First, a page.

A recent article in the New Yorker tells the story of Virginia Apgar, the physician who gave her name to the quick, simple assessment of babies’ condition at one and five minutes after birth. Apgar understood that doctors and nurses needed such an assessment to guide their approach to early intervention and treatment. She also understood that without such an assessment, current practice was unlikely to change, as there was no baseline from which to work.
Atul Gawande describes Apgar’s system this way:
The Apgar score, as it became known universally, allowed nurses to rate the condition of babies at birth on a scale from zero to ten. An infant got two points if it was pink all over, two for crying, two for taking good, vigorous breaths, two for moving all four limbs, and two if its heart rate was over a hundred. Ten points meant a child born in perfect condition. Four points or less meant a blue, limp baby.
The score was published in 1953, and it transformed child delivery. It turned an intangible and impressionistic clinical concept–“the condition of a newly born baby”–into a number that people could collect and compare. Using it required observation and documentation of the true condition of every baby. Moreover, even if only because doctors are competitive, it drove them to want to produce better scores–and therefore better outcomes–for the newborns they delivered….
The Apgar score changed everything. It was practical and easy to calculate, and it gave clinicians at the bedside immediate information on how they were doing.
The article got me to wondering: what if we could generate an “Apgar” for each class meeting? Here’s my idea. At the beginning of the class, students would assign themselves a score based on questions like these:
1. Did you read the material for today’s class meeting carefully? No=0, Yes, once=1, Yes, more than once=2
2. Did you come to class today with questions or with items you’re eager to discuss? No=0, Yes, one=1, Yes, more than one=2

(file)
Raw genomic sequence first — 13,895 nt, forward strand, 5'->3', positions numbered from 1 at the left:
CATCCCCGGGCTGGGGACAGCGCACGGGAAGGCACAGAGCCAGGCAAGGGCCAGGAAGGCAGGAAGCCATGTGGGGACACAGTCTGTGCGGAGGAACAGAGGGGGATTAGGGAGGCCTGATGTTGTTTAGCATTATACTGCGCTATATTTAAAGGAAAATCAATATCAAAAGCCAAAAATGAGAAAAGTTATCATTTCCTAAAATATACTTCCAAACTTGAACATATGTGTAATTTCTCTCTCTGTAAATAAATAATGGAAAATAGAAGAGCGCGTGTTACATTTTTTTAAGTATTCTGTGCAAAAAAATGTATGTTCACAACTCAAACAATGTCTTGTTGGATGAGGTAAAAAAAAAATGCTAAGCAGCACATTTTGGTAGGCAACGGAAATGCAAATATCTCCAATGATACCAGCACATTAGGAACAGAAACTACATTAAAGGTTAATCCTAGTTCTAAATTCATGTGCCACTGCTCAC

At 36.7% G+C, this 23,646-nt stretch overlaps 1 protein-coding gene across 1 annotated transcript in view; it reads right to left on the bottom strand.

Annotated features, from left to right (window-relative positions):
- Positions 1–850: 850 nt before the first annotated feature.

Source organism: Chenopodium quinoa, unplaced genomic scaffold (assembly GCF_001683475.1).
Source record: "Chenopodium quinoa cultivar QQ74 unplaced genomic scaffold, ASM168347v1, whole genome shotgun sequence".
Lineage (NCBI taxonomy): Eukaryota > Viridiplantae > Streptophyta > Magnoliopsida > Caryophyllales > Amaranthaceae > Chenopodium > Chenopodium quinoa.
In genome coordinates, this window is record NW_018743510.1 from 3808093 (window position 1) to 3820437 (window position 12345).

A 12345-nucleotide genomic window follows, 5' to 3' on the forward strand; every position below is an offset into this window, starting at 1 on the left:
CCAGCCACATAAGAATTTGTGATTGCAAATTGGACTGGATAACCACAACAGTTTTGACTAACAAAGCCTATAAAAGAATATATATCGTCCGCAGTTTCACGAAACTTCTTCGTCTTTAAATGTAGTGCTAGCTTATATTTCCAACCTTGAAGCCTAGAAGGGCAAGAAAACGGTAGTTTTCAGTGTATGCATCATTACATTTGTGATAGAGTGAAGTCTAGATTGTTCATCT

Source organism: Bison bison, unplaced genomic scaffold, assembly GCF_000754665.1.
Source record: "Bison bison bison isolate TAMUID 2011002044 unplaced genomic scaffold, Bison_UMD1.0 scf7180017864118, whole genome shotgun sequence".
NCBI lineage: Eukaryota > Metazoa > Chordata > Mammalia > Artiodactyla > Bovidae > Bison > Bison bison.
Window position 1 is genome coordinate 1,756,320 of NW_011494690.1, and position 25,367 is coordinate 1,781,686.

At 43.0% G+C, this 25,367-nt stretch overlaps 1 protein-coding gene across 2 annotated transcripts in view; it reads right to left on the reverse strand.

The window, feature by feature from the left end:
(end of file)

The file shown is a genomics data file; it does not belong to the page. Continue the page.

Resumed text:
3. Since we last met, did you talk at length to a classmate or classmates about either the last class meeting or today’s meeting? No=0, Yes, one person=1, Yes, more than one person=2
4. Since our last meeting, did you read any unassigned material related to this course of study? No=0, Yes, one item=1, Yes, more than one item=2
5. Since our last class meeting, how much time have you spent reflecting on this course of study and recent class meetings? None to 29 minutes=0, 30 minutes to an hour=1, over an hour=2
Ideally, students would transmit their scores electronically, and the teacher would be able to do a quick class average at the beginning of the meeting. The teacher should also assign him or herself a score, with “colleague” substituting for “classmate,” for example, or perhaps with a different set of questions altogether. The teacher’s score shouldn’t be averaged in with the students’, but it should be shared with them somehow.
It would be interesting to chart the class’s scores over a semester, and to compare one section’s scores with another’s. It would also be interesting to see if the class began to compete with itself to try to keep those “Apgar”s high. There’s also a merciful aspect here for the teacher, who could see pretty quickly that a particular day didn’t go well for reasons beyond his or her own failings. It would also allow the teacher to move quickly to a plan “b” if the score indicated either that students were not ready for a challenging, self-motivated day … or if they were, beyond the teacher’s expectations. (It does happen.)
Seems to me one could do this exercise with clickers, or with a Google spreadsheet the whole class could log into. With the latter method, it would be a good reason for students to bring their laptops to class.